Former Council member Vincent Orange has lost one of his chief fundraisers in his campaign to lead the D.C. Council. The resignation of finance chairman George Lowe, who cited the "negative tenor of this campaign," is the second departure by a top Orange aide.
Linda Mercado Greene, who was Orange's spokeswoman, resigned from the campaign last month because of her personal history with Orange's chief Democratic rival, council member Kwame Brown.
In an e-mail to Orange and other top advisers last week, Lowe wrote that he has "given this a significant amount of thought ... and continue to arrive at the same conclusion and that is that I no longer feel comfortable with the negative tenor of this campaign and will not be a part of such."
Lowe's message came two days after the Orange campaign sent a message to supporters questioning Brown's credibility to represent the council on Wall Street in light of his personal financial troubles.
The e-mail was subtitled, "Brown Mired in Lawsuits and Debt" and followed media reports that showed that Brown has been sued by three credit-card issuers for nonpayment of more than $55,000. A subsequent Post story found that Brown's personal debt -- in part from the purchase of a boat -- exceeds $700,000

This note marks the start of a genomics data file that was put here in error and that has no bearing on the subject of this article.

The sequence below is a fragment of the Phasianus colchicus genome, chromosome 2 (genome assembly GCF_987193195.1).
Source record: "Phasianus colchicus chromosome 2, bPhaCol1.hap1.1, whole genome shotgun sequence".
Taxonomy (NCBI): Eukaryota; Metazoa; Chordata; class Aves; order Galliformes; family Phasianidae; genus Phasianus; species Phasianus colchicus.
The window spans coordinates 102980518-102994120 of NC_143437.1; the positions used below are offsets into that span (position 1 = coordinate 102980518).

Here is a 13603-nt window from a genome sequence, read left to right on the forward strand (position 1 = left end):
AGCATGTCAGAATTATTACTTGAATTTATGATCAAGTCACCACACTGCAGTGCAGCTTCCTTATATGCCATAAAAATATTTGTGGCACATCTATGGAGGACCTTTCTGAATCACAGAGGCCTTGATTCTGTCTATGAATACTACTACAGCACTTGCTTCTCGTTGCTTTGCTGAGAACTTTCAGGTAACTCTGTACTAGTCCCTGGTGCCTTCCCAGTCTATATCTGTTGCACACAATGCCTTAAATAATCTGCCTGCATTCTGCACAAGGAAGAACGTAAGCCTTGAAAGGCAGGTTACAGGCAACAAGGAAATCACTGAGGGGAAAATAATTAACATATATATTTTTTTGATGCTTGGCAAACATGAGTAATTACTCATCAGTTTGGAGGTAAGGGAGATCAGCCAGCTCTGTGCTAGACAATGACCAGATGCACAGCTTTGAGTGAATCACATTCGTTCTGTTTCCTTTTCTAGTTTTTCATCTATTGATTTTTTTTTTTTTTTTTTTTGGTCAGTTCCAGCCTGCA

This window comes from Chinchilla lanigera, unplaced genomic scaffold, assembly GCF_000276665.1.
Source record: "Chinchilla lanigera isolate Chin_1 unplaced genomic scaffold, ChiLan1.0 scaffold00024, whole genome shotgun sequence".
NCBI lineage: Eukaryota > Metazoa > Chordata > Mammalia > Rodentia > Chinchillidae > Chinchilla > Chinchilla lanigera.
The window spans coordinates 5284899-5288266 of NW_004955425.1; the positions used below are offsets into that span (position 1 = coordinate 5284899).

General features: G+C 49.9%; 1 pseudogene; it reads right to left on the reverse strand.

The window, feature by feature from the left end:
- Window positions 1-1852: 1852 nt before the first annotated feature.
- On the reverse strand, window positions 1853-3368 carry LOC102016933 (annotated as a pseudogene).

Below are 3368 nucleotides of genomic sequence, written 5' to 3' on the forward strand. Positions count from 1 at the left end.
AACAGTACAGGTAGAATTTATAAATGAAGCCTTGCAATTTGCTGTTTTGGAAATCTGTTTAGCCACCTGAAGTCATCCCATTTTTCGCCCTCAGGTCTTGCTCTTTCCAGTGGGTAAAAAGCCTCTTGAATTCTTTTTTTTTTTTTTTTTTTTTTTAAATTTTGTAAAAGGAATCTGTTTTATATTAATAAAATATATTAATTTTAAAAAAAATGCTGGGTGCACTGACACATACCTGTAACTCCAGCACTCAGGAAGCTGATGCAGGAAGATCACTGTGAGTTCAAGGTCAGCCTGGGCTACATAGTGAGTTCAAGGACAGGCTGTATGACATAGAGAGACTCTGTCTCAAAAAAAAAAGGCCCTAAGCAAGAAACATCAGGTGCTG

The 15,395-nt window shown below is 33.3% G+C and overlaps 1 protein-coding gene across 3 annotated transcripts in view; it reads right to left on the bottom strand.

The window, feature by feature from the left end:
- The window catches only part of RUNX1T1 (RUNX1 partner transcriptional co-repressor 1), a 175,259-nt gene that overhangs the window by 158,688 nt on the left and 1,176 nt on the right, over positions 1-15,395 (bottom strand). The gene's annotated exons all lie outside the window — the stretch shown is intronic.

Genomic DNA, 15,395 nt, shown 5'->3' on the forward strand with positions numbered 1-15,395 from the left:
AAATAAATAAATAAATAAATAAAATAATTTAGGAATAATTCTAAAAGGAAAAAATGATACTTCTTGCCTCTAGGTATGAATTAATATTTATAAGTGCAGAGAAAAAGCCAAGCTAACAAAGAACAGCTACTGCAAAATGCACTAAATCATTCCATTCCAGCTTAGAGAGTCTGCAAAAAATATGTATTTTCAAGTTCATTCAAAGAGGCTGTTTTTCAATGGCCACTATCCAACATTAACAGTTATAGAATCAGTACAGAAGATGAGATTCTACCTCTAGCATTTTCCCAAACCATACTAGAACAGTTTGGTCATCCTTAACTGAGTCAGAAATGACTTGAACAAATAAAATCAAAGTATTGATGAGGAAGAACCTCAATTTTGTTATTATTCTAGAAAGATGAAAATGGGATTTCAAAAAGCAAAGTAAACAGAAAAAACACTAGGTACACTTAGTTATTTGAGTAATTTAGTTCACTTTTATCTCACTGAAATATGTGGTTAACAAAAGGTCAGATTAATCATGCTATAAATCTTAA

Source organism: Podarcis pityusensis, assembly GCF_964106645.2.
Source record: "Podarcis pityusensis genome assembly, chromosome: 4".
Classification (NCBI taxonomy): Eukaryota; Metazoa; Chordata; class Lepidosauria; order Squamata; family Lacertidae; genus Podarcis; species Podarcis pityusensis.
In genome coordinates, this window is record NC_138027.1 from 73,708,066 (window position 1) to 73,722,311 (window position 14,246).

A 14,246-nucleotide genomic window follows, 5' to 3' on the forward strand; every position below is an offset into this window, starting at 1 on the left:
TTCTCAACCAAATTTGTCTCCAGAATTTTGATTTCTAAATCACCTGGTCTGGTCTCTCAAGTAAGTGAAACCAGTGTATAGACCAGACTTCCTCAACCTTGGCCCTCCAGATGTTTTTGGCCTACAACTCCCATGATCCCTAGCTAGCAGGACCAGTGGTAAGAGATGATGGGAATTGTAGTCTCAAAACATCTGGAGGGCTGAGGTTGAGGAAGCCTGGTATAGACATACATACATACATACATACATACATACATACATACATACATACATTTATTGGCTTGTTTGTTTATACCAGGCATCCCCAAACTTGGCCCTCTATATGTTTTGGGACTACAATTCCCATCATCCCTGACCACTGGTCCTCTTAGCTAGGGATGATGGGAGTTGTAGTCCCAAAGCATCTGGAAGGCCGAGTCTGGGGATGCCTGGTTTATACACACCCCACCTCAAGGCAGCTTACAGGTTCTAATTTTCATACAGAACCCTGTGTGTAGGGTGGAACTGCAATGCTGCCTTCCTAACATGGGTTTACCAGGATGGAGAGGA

Orange said Wednesday that his message was "absolutely not negative. Our campaign is factual."
"It's clear that I will make changes to the council and I will be looking at the committees and making us more efficient and more effective," he said.
When asked about the fiscal condition of his campaign, Orange downplayed the departure, saying that the money raised was through a "committee effort" and that the campaign was moving "full-speed ahead."
Orange's campaign co-chairman, former council member Kevin Chavous, also wrote letters this week to the Greater Washington Board of Trade and the political committee of the D.C. Chamber of Commerce, asking leaders to reconsider their endorsements of Brown in the wake of the revelations about his finances.
Jim Dinegar, president of the Board of Trade, said the reports were troubling and that he had requested a meeting to discuss the findings with Brown. Dinegar said he was convinced by Brown's candor and acceptance of responsibility to stick with the endorsement.
"It is disappointing. We're not pleased, but we maintain our current endorsement," Dinegar said. "If there are other pieces of information, as he told us there would not be, we reserve the right revisit our decision."